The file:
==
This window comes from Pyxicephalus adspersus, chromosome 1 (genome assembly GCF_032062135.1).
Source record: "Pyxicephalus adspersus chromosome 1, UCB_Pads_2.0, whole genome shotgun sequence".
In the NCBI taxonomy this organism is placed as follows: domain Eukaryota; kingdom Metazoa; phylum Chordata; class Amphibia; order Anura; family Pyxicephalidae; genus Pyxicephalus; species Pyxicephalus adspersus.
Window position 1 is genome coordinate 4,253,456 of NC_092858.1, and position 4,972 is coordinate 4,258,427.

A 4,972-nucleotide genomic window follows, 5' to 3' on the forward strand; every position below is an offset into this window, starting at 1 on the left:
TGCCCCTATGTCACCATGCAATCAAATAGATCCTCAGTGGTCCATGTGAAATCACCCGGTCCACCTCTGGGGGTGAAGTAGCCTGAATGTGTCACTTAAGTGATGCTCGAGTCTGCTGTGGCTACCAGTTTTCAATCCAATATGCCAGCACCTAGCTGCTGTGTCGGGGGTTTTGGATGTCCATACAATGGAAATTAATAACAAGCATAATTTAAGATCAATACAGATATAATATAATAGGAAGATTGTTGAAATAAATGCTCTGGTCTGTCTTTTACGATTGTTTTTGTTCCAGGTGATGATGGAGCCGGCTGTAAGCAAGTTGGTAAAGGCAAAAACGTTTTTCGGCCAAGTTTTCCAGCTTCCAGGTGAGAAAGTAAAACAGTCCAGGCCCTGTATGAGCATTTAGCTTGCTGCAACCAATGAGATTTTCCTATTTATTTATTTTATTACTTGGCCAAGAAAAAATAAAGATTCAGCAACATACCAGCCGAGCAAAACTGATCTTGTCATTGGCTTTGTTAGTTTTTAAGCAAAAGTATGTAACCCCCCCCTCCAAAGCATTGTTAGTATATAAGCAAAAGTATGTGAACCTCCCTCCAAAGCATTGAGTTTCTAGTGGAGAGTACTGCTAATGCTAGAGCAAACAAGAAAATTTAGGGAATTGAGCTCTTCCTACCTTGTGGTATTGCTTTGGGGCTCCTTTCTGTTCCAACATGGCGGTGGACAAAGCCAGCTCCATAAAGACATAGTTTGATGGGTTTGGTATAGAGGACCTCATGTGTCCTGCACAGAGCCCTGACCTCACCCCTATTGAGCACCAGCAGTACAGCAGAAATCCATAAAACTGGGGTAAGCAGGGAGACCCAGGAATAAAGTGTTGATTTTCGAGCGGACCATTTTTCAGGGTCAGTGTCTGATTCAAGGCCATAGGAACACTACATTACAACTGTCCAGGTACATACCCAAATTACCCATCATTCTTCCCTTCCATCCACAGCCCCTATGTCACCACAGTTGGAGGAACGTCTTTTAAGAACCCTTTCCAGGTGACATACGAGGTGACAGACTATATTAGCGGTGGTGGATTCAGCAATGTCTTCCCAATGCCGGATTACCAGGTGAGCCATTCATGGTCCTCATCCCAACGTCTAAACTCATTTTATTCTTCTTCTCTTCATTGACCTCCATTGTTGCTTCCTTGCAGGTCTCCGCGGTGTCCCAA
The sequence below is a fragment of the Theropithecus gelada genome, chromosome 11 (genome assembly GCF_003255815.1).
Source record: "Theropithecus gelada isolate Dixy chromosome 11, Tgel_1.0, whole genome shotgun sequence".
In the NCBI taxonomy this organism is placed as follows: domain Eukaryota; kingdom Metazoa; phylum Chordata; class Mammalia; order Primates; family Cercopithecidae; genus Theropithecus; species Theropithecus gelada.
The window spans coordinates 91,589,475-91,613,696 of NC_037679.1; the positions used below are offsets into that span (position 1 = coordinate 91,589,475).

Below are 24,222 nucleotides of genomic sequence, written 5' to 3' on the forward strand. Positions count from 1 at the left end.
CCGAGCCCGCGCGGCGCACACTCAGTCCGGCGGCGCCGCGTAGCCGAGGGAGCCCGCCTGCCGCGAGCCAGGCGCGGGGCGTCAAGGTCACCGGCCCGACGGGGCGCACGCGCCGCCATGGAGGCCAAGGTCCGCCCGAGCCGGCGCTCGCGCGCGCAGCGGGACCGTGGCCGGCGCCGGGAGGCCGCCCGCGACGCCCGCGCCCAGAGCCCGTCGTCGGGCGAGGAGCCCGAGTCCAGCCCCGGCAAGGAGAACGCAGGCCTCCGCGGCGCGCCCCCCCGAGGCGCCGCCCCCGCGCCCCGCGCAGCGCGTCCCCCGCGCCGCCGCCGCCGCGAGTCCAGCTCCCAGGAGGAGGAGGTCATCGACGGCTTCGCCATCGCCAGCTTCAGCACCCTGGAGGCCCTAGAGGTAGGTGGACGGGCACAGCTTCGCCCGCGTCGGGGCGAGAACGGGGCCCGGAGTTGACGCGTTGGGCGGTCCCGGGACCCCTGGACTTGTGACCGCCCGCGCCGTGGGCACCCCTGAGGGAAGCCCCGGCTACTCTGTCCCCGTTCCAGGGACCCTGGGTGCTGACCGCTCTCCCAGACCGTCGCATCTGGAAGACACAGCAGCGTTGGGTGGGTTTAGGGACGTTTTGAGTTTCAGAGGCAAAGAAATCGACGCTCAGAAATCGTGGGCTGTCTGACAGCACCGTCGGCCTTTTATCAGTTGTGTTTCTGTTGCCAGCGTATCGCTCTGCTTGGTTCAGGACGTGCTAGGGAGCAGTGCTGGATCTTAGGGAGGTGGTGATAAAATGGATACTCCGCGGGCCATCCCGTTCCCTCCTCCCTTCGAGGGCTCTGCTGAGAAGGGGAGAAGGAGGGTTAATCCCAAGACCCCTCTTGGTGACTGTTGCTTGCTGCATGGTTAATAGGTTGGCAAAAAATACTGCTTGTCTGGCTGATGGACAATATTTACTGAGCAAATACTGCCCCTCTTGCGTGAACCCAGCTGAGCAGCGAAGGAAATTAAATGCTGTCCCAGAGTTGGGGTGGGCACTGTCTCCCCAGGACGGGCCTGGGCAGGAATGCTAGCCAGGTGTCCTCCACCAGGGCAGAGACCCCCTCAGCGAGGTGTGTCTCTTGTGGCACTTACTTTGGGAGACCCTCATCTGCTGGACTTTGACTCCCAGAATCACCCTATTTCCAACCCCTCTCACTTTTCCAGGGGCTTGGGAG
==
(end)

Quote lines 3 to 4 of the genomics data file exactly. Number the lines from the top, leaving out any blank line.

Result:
In the NCBI taxonomy this organism is placed as follows: domain Eukaryota; kingdom Metazoa; phylum Chordata; class Amphibia; order Anura; family Pyxicephalidae; genus Pyxicephalus; species Pyxicephalus adspersus.
Window position 1 is genome coordinate 4,253,456 of NC_092858.1, and position 4,972 is coordinate 4,258,427.